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Is Your Electric Hot Water System Efficient?

Energy Efficient Electric Hot Water Options

With countless choices available on the hot water system market, it’s no surprise some people wonder if their electric water heater is the best choice.

Electric hot water systems are incredibly common; they’re used by about 50% of Australian households. Electric hot water systems are also reasonably priced and can be energy efficient. But that efficiency depends on the type of system and your main energy source.

On face value, electric hot water systems are typically the most expensive type to run. However, it might still be the best hot water choice for your household. The question is: Which is the best hot water system for you?

To help you make the right decision, let’s take a look at the various types of electric hot water systems, their efficiency, and which hot water heater might work best for your home.

Energy Performance Standards for Hot Water Systems

There is no need for water heaters to display an Energy Rating label. However, Minimum Energy Performance Standards (MEPs) apply to electric and gas storage hot water systems and gas continuous flow systems.

MEPs are not yet in place for solar, heat pump or electric continuous flow systems. The energy labels on gas water heaters are not the same as energy ratings on washing machines and dishwashers, as they are run by the industry and not regulated by the government.

Electric Hot Water Storage System

An electric hot water system with a storage tank is probably the most common type of water heater used in Australia.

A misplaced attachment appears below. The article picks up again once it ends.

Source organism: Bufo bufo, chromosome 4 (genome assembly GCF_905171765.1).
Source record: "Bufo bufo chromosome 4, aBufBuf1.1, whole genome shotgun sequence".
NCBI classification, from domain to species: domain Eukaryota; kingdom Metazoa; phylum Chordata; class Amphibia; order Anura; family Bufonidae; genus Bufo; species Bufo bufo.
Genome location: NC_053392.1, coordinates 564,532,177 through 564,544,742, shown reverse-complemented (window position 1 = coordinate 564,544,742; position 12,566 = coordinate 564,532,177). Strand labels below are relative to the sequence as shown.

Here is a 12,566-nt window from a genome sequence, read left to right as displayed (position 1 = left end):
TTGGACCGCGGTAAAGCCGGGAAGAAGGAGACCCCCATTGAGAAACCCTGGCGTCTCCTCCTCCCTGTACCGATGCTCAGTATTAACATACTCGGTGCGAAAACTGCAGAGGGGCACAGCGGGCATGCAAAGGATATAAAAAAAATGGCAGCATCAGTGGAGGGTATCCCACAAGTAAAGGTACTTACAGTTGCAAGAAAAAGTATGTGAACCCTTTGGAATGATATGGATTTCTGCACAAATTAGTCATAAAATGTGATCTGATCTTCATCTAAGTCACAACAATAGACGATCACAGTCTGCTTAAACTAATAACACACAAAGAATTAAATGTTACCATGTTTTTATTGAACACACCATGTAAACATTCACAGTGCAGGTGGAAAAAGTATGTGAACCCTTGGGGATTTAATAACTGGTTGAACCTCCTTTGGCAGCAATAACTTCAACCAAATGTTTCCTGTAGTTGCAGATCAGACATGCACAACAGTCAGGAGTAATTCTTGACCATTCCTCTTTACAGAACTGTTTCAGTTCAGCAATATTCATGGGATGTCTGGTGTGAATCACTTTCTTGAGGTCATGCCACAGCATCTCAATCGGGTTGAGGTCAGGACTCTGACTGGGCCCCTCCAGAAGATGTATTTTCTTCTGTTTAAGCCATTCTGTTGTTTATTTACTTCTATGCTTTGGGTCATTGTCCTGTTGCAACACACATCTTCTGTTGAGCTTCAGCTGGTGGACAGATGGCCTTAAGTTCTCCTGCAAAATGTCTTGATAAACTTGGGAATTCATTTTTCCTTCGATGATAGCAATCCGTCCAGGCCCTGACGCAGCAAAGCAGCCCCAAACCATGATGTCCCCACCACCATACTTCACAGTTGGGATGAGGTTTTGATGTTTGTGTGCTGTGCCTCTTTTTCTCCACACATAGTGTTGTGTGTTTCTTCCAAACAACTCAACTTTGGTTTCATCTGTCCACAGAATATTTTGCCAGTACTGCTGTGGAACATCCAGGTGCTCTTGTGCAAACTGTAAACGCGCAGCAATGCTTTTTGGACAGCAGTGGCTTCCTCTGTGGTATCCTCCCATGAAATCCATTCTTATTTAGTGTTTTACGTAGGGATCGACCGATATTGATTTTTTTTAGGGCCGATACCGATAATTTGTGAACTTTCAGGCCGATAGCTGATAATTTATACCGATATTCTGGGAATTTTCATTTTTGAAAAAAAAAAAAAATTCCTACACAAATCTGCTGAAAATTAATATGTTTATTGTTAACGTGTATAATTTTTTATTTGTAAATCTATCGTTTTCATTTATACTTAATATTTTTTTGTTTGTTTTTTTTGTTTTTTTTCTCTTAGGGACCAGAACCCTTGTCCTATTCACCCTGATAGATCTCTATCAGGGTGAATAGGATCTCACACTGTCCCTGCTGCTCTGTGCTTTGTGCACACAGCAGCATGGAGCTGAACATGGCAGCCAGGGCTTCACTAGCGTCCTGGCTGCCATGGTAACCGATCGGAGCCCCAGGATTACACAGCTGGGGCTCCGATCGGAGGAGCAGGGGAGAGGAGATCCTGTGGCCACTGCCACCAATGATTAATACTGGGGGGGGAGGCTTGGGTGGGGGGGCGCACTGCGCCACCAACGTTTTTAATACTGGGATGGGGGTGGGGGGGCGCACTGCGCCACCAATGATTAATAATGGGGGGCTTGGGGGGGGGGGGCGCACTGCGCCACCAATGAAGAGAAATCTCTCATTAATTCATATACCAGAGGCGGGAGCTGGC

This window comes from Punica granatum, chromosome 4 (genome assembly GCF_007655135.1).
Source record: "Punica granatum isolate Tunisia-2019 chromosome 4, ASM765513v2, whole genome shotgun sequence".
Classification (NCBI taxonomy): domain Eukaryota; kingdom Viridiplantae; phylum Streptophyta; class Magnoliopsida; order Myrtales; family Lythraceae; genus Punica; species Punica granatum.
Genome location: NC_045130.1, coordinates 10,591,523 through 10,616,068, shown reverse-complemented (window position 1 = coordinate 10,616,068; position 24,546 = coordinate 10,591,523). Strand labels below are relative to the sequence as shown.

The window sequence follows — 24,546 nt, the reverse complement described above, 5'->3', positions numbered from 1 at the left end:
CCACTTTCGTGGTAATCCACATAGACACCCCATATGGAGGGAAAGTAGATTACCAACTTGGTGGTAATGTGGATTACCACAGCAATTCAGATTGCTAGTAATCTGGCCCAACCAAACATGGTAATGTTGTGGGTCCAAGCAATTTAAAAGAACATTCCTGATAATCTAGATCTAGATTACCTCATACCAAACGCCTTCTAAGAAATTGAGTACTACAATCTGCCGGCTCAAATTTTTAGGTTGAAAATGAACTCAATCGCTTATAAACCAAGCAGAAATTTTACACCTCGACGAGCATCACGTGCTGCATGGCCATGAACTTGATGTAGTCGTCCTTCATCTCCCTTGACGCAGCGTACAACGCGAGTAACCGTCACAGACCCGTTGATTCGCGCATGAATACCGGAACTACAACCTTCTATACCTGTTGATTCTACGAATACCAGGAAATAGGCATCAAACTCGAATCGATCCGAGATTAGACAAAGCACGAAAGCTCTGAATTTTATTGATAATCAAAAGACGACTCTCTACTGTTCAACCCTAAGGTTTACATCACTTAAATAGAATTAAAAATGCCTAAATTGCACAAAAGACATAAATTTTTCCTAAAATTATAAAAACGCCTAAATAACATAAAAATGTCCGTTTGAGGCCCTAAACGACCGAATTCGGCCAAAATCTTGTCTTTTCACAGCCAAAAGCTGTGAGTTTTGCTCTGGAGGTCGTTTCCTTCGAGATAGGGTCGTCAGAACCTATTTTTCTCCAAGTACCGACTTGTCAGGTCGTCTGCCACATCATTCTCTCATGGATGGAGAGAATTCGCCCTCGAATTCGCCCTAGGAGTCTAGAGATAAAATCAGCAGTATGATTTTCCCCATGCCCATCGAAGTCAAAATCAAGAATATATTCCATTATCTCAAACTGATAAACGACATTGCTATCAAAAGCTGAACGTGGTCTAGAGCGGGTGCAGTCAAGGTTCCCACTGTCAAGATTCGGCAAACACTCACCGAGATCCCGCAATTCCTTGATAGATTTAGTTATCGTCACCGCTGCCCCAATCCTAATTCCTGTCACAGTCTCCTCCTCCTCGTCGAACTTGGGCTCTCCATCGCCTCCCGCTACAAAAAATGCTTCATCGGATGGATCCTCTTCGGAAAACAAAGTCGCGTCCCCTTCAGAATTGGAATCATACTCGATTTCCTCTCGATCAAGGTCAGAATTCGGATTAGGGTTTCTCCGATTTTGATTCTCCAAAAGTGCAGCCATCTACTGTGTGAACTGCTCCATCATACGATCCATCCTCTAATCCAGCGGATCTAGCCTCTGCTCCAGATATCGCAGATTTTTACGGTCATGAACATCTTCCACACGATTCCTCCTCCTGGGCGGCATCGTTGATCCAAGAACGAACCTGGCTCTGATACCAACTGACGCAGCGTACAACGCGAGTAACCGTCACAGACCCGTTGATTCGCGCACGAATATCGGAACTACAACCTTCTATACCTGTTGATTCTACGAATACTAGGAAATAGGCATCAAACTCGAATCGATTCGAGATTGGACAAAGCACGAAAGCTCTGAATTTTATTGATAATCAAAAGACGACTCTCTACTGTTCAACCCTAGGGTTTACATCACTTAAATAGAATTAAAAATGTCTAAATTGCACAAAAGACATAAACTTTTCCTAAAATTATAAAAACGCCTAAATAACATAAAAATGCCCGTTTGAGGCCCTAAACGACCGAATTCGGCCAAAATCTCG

Electric storage hot water systems use an element inside the storage tank to heat the water. Think of it like a giant electric kettle that is constantly switched on. These hot water systems are the most affordable option upfront. They’re also often the easiest to install.

However, if you’re using mains electricity, an electric storage system is not the most energy efficient model to use. The ongoing cost of heating water 24/7 adds up. But if your system is running well, you might have no plans to change it. Electric storage tanks are reliable units which can last for 10 years or longer if well maintained.

Thankfully electric storage hot water systems can be switched to an off-peak tariff to reduce your power costs (only available to dual element 160L to 400L models).

This means water is only heated during the off-peak period when energy prices are lower. Just be careful as some energy providers have very limited off-peak hours.

Unfortunately – or fortunately for the environment – hot water systems that use mains electricity are gradually being phased out by the Federal Government.

The use of fossil fuels and greenhouse gas emissions are being traded for heat pumps and renewable energy. Therefore, it you have to replace an existing electric storage hot water system, chances are you have to consider a new option.

Electric Continuous Flow System

Continuous flow hot water systems are usually powered by gas, but there are electric models available. Also known as instantaneous water heaters, they only power up to heat water when the hot tap is on. There’s no wasted expense.

This method makes continuous flow systems more energy efficient. However, they don’t have the same large output of water flow. So, although they’re perfect for homes with 2-3 hot water outlets, one unit is not enough for a larger home.

Instant flow hot water systems are usually available with a five-year warranty. They also deliver greater longevity than the average storage tank. Versatile installation options also make continuous flow hot water systems ideal for smaller units or apartments.